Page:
The event is held every July in Heden, outside of Gothenburg in western Sweden, and features 1600 teams from 60 nations.
Starting in 2011, players will be required to provide a fingerprint in order to receive an entry permit to Sweden, reported Göteborgs-Posten (GP) newspaper.
The Migration Board wants to make it more difficult for players to drop out of the tournament and seek asylum under false pretenses.
Fingerprints make it easier to recognize individuals who apply for asylum elsewhere in Sweden or in other Schengen countries.
Five players from Tanzania disappeared after this year’s tournament. As of Monday, none of them had file asylum claims.
But Leif Andersson of Migrationsverket in Gothenburg says that most defectors wait awhile before applying for asylum. That makes it less likely that the Migration Board will be able to make a connection between the applicant and the Gothia Cup, reported GP.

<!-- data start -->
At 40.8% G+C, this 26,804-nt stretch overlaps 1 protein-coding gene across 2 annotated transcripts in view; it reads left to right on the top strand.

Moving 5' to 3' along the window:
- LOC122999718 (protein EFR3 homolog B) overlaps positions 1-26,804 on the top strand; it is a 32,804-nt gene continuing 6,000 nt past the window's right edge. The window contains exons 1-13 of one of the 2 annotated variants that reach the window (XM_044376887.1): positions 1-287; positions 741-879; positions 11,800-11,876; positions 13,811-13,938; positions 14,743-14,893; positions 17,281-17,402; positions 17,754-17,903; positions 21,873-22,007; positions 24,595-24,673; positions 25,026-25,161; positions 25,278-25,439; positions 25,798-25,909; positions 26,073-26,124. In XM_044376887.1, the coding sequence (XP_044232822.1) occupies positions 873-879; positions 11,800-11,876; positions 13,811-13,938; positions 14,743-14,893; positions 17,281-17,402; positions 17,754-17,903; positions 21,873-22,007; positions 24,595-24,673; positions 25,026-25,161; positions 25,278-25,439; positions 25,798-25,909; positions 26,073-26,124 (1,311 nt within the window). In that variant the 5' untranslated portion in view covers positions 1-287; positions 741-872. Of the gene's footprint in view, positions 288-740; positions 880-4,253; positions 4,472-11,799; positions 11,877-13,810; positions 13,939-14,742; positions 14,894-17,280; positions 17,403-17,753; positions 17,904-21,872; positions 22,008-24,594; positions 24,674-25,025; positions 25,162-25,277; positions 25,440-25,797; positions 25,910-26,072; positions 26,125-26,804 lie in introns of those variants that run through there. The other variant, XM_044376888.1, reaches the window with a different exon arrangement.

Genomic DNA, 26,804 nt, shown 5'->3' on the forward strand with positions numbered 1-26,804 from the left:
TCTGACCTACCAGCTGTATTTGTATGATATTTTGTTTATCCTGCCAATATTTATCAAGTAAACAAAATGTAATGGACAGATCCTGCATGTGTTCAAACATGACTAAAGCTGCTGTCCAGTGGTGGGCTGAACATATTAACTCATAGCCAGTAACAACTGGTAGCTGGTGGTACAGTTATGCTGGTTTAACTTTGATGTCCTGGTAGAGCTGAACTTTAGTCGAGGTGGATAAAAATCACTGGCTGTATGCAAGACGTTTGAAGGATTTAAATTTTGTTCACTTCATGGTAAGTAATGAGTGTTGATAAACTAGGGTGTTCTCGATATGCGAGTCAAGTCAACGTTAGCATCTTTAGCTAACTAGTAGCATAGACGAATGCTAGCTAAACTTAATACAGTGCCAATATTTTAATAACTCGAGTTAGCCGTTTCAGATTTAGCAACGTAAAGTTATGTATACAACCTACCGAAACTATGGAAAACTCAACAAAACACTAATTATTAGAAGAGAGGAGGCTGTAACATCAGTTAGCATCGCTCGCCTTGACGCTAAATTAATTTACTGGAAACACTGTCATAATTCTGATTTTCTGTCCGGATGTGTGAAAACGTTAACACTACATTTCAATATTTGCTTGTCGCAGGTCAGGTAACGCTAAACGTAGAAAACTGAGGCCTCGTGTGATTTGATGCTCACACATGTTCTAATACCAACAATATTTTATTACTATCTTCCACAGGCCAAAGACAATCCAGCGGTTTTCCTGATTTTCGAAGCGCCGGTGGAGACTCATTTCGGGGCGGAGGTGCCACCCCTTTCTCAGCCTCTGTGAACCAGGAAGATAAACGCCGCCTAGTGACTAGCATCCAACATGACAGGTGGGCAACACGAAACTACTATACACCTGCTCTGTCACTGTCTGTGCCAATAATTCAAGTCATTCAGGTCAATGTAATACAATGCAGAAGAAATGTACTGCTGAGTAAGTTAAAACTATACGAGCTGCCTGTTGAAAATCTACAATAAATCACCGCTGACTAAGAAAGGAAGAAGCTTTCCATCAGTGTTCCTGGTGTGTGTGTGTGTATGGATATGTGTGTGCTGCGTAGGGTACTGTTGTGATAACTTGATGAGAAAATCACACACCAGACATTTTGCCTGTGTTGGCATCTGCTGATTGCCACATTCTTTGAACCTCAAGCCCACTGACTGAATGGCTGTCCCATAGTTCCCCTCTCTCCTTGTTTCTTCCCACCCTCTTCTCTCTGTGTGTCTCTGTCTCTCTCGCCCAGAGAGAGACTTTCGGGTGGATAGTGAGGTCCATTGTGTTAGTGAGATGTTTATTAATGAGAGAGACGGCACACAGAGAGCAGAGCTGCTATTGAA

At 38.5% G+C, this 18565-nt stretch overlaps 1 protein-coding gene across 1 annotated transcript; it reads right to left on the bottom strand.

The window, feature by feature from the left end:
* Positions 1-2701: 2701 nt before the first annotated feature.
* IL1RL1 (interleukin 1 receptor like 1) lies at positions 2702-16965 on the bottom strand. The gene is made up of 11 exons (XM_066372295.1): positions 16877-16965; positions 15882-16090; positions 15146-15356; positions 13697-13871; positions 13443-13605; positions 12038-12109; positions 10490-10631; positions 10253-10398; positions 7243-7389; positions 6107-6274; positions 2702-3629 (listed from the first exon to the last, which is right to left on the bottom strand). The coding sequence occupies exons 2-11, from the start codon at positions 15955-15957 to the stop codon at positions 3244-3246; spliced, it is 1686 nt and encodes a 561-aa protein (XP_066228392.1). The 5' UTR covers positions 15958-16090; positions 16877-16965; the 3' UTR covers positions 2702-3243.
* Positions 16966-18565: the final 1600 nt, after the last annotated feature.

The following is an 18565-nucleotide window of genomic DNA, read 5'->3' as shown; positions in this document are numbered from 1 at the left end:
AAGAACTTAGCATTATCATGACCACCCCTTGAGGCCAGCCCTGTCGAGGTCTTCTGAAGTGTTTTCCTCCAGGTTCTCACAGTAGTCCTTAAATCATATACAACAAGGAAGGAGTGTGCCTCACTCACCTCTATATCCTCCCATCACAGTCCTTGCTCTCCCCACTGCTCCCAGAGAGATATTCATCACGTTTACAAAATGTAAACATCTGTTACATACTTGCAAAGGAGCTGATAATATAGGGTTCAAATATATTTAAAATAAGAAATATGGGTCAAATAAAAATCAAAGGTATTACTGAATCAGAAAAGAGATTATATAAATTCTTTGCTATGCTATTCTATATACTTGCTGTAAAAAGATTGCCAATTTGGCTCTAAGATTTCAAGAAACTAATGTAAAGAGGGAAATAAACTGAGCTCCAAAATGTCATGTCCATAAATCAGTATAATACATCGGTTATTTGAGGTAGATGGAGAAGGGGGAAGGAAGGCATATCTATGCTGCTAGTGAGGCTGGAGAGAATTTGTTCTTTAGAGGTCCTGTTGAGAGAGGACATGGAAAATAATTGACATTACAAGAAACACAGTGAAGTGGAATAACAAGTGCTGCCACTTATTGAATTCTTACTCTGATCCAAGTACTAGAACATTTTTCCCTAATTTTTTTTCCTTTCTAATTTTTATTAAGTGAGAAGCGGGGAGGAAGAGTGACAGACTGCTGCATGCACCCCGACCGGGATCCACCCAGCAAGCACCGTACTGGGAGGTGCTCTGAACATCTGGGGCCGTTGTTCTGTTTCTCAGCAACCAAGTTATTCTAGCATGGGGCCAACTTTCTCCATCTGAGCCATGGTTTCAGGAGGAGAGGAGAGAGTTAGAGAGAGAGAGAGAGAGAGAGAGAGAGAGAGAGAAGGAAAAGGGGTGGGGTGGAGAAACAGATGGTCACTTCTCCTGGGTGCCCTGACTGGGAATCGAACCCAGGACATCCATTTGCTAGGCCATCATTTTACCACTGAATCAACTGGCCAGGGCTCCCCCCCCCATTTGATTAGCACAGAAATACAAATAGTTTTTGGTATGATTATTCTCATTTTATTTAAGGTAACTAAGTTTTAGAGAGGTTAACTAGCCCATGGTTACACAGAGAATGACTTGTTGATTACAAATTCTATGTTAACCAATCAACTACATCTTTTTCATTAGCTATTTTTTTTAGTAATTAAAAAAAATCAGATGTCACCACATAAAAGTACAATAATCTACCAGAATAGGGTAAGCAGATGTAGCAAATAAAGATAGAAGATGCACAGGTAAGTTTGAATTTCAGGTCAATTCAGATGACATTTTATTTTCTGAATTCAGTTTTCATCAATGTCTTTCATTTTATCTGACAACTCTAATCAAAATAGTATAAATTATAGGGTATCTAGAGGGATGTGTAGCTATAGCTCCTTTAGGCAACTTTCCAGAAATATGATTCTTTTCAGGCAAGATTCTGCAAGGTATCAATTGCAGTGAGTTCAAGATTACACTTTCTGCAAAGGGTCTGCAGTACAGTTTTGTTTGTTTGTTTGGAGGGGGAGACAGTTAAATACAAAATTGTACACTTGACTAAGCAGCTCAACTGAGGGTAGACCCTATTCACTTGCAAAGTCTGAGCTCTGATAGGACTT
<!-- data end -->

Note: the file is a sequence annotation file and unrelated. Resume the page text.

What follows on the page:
The five who disappeared are born between 1990 and 1993 and all played for the same team. According to Nils Lundqvist, police inspector at in Gothenburg, it’s not uncommon for players to disappear in the wake of the tournament.
“It’s a common occurrence after Gothia. Every year, we have young people who disappear. There are always a handful, most often from African countries, who take off,” he told GP.
Lundquist told GP that last year, an entire team from Libya disappeared. In another case, a number of Tanzanian girls left their team in 2002. Four years later, two of them were found working as prostitutes in Gothenburg.